Friday, March 7, 2003

Green Beer Day somewhat flat; fewer revelers

Oxford bars report slow business; only three arrests

By Janice Morse
The Cincinnati Enquirer

[photo] Miami University grad student Sean Puckett, 26, of Memphis, is dressed appropriately for the special day
(Michael Snyder photos)
| ZOOM |
OXFORD - On Thursday, Green Beer Day didn't seem to be "flowing" as well as in years past.

Some taverns here opened as early as 4:30 a.m. for breakfast, then tapped kegs full of green-tinted beer around 5 a.m. But by mid-afternoon, some party spots had already closed because of slow business - possibly because of an early morning snowfall, savvy professors scheduling exams that day or winter-weary students leaving town early to reach sunny vacation spots. "It's been a pretty slow Green Beer Day - so far," said Oxford Police Lt. Bob Holzworth, noting only three disorderly conduct citations as of 4:30 p.m.

Still, there were noticeable signs that students were observing Green Beer Day, a Miami University tradition dating to the post-World War II era. Loosely tied to St. Patrick's Day, the event serves as a prelude to Spring Break. Classes end today and resume March 17.

On Thursday, young men stood drinking beer in front of a fraternity house yelling, "Woo!" - that signature war cry of college partiers; a young woman walked out of Skipper's Pub, tossing a green-and-white feather boa over her shoulder.

And green T-shirts or hooded sweatshirts were de rigueur, although many bore slogans that could be considered politically incorrect amid growing concerns about binge-drinking among young people. One shirt conjugated the verb: "Drink. Drank. Drunk." Another said, "If you're not wasted by 5:30 (a.m.), your day is."

During the 2001-2002 academic year, Miami University's Judicial Affairs office, a "student court," saw:
• 573 students referred to two-hour substance abuse education programs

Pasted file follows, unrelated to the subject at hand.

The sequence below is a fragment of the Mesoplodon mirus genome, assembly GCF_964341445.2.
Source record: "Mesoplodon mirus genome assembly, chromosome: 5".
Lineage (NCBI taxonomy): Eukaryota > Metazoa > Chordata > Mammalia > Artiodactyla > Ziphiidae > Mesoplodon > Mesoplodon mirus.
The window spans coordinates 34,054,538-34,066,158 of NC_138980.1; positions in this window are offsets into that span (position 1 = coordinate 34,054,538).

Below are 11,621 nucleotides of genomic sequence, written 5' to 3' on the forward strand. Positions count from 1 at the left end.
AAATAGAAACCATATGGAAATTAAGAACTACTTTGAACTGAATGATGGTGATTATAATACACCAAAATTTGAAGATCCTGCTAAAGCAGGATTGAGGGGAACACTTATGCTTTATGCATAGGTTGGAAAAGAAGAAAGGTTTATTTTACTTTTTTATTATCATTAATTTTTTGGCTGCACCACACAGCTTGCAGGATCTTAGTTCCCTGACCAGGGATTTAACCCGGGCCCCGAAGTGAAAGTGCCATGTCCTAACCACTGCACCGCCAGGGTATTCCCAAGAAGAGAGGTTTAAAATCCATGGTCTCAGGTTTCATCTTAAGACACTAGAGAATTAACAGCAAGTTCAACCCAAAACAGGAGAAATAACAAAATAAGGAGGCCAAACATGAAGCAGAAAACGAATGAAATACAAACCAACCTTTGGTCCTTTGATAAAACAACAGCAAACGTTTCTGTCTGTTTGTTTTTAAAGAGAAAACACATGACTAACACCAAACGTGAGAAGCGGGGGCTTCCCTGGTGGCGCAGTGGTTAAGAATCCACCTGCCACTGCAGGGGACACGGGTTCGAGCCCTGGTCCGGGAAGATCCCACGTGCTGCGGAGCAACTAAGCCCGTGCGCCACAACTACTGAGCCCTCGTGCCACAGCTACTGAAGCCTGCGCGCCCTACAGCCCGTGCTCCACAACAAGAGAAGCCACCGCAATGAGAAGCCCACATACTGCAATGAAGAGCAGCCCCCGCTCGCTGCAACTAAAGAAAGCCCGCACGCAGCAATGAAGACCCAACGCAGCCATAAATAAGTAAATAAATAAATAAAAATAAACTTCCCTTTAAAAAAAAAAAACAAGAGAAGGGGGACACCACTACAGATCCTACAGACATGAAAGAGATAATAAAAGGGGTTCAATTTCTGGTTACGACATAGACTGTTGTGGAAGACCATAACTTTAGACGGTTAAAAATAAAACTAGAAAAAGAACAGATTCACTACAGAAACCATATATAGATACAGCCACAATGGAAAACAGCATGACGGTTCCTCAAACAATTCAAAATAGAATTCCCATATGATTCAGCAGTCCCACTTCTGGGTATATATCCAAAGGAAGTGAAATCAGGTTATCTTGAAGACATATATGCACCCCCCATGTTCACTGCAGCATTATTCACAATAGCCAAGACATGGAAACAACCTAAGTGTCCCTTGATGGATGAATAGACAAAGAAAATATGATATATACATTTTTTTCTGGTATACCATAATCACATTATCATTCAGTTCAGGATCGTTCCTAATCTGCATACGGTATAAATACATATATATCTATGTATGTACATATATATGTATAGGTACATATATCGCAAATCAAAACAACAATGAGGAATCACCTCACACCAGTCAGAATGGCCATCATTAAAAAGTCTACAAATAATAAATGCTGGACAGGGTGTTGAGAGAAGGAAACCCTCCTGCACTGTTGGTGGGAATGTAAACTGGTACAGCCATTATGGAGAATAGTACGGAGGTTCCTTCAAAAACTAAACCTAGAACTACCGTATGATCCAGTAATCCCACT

• 217 students referred to substance abuse assessment programs
• 8 students suspended for repeat and/or serious alcohol violations
Source: Holly Wissing, university spokeswoman
But a number of revelers said their goal wasn't to get drunk; it was to have fun - responsibly.

Sean Puckett, 26, a graduate assistant, appeared every bit the Green Beer Day poster boy.

He wore a three-foot-tall green foam leprechaun's hat and a Green Beer Day T-shirt that urged, "Wet Your Pipes." But while Sean said he started his day off at 5:30 a.m. with friends at a local establishment, he said he downed Sprite while they swilled green beer. He planned to join in the drinkin' o' the green later, saying, "It's fun. It's a big party...It's just a way to blow off steam," he said. "But some people do just want to get plastered."

A Duke University study released last month showed college students were at increased risk for unwanted sex, traffic crashes and other hazards because of binge-drinking-induced blackouts.

Stephanie Buckpitt, 21, said all campuses, including Miami, have a problem with binge-drinking, and "it happens if Green Beer Day happens or not." She said the event is okay and a lot of fun "as long as people don't over-do." But then she gestured toward the fraternity house where the guys were whooping and hollering, and added, "obviously, some people don't follow that."

Inside Skipper's Pub, a trio of 21-year-olds, Mandy Adams, Krista Doan and Danielle Owen, sat smiling and drinking green beer, sporting green T-shirts. "It's a great time to relax and get ready for spring break," Adams said; all three said they were headed for sunny destinations.

Some faculty members noted lower classroom attendance, although they attributed few absences to Green Beer Day - or to an e-mailed hoax on Wednesday that said classes were canceled Thursday.

Holly Wissing, a university spokeswoman, said the university's computer technology experts on Thursday were continuing their efforts to trace the source of the bogus e-mail that was doctored to appear as though it came from University President James Garland. "We may or may not be able to get to the bottom of it," she said. University officials sent out a campus-wide e-mail exposing the hoax and posted a notice on the university Internet site.

As of mid-afternoon Thursday, Miami police had reported "not a single Green-Beer-Day-related problem," Wissing said.

Jon Gambrell contributed to this story.


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